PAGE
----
Regular follow-up with a pediatric ophthalmology specialist is essential to evaluate the success of the surgery and make any adjustments or further interventions if necessary.



Pediatric keratoconus surgery aims to treat keratoconus, an ocular condition characterized by progressive, conical deformation of the cornea.


This deformity can affect vision and the eye's ability to focus light properly on the retina.


Here are some surgical procedures for pediatric keratoconus:


1. Corneal Cross-Linking (CXL):

- This procedure uses ultraviolet (UVA) light and riboflavin (vitamin B2) to strengthen collagen fibers in the cornea, stabilizing its structure and slowing or stopping the progression of keratoconus.


2. Implantation of Intracorneal Segments (ICRS):

- ICRS are small rings inserted into the cornea to change its shape and improve the focusing of light on the retina.


3. Cornea Transplant (Keratoplasty):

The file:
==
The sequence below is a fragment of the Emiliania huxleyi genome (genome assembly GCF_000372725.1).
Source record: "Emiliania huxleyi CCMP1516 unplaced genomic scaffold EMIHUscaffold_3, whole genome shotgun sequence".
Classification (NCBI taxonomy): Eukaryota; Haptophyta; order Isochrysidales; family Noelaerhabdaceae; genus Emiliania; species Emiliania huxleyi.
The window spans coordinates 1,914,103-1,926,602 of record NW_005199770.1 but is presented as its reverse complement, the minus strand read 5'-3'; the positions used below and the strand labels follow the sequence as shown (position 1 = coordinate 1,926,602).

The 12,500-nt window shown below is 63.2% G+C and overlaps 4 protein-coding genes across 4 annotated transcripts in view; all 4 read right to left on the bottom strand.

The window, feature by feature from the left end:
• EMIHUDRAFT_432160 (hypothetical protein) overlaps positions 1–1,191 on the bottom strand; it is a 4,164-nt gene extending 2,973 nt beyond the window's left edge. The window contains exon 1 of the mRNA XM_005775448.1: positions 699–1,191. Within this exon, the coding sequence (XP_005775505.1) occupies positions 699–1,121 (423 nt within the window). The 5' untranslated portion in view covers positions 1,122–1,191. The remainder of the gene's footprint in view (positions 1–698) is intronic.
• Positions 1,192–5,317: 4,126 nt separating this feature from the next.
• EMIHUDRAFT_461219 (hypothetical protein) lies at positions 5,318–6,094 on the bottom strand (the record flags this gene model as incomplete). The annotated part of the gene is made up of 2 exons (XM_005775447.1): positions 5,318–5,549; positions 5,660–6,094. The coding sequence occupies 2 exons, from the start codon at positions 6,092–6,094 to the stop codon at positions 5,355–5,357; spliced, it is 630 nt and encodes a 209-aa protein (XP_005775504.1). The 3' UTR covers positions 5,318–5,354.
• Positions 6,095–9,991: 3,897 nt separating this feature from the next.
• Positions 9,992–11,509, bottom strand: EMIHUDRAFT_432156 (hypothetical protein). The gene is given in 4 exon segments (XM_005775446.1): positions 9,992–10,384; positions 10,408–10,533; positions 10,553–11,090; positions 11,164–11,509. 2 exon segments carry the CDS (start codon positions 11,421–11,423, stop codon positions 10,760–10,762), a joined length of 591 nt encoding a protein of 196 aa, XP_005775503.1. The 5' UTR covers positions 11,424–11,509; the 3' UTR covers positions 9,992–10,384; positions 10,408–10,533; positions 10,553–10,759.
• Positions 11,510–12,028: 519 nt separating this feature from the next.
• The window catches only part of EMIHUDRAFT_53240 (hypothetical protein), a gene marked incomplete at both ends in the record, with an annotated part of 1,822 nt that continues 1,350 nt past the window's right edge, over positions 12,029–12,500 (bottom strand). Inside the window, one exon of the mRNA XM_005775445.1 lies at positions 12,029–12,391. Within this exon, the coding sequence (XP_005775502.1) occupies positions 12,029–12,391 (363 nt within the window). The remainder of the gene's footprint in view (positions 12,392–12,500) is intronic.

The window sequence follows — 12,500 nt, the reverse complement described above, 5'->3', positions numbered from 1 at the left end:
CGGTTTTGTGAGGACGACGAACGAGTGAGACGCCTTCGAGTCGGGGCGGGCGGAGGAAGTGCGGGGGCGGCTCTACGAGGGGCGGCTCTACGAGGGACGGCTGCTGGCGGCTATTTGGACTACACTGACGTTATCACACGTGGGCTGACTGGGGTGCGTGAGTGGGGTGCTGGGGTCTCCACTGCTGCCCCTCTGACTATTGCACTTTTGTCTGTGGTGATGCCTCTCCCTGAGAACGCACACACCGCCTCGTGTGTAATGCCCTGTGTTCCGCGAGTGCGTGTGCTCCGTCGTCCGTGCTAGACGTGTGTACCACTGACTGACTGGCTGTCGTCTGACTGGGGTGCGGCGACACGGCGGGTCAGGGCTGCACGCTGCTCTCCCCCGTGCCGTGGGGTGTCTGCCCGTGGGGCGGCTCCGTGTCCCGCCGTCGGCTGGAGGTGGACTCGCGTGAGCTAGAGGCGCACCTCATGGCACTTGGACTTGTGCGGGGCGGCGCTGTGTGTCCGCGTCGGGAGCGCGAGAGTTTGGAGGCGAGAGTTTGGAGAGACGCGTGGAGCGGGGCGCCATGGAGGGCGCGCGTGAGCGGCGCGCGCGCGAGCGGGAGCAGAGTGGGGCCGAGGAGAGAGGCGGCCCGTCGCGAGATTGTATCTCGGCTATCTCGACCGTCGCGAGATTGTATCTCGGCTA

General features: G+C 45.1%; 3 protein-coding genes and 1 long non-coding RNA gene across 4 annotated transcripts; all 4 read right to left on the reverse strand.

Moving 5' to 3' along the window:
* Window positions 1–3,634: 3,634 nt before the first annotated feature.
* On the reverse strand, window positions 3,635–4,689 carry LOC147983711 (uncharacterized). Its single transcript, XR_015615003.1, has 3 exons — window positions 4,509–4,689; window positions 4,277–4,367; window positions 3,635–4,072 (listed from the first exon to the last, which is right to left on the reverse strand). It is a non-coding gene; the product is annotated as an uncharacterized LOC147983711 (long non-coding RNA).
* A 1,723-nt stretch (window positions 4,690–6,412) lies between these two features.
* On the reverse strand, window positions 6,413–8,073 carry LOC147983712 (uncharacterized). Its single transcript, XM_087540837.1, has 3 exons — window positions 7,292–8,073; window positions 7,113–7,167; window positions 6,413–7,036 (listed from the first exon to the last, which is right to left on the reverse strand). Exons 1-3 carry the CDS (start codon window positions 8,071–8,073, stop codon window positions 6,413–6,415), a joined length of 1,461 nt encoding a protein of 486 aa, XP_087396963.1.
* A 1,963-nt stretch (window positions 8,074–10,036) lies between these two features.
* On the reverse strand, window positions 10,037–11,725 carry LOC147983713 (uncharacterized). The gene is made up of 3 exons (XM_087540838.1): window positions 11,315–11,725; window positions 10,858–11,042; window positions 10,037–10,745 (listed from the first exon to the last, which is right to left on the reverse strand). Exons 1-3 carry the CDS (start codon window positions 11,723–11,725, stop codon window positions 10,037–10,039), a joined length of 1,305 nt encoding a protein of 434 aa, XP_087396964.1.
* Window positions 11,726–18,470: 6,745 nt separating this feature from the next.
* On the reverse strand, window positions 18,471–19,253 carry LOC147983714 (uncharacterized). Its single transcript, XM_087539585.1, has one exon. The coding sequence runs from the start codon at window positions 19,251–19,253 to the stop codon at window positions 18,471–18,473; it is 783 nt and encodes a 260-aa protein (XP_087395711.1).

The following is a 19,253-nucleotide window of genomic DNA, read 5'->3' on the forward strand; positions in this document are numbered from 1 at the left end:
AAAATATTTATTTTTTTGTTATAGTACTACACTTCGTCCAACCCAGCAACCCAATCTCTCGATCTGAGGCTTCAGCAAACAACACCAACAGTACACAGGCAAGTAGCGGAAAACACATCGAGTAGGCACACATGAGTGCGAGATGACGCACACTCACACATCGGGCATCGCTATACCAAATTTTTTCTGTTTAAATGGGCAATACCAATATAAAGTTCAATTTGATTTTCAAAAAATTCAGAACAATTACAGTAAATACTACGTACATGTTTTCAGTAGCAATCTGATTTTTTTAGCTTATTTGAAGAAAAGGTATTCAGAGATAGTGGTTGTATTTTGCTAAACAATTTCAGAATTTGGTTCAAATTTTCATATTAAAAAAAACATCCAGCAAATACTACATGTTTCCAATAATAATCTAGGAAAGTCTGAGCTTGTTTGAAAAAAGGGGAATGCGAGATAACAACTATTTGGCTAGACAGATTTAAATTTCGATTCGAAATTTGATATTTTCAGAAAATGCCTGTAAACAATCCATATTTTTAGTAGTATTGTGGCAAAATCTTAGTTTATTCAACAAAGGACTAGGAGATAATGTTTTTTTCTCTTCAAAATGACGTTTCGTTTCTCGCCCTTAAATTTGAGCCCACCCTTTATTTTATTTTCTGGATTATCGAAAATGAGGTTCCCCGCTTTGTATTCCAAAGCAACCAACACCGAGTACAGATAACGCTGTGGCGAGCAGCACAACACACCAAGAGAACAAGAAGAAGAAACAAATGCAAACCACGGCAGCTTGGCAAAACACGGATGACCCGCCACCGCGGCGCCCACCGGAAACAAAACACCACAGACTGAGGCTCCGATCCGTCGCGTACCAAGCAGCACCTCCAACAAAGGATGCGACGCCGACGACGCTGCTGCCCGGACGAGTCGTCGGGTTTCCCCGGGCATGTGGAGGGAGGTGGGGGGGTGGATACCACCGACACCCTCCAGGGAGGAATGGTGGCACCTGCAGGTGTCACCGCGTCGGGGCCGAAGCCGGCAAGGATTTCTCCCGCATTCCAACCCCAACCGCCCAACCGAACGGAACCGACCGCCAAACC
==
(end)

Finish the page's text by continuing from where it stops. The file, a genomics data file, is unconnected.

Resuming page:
- In more severe cases or when other options are not sufficient, a cornea transplant may be considered. In pediatric keratoconus, transplantation can be more complex, and we often try to postpone this option as long as possible.


4. Intraocular lenses (IOLs):

- In some cases, especially if keratoconus is associated with cataracts, a combined operation may be necessary to address both conditions.


The choice of procedure depends on the severity of keratoconus, the patient's age, and the individual's response to different treatment options.


Management of pediatric keratoconus requires careful evaluation and regular monitoring by a pediatric ophthalmology or corneal specialist.


It is critical to involve parents or guardians in decision-making and post-operative care, as collaboration is crucial to the successful management of keratoconus in children.


CRYSTAL PALACE third floor

Via Cefalonia, 70

24124 - Brescia

Telephone 0302428343


Via Cesare Vivante, 1

95123 - Catania

Telephone 3516449431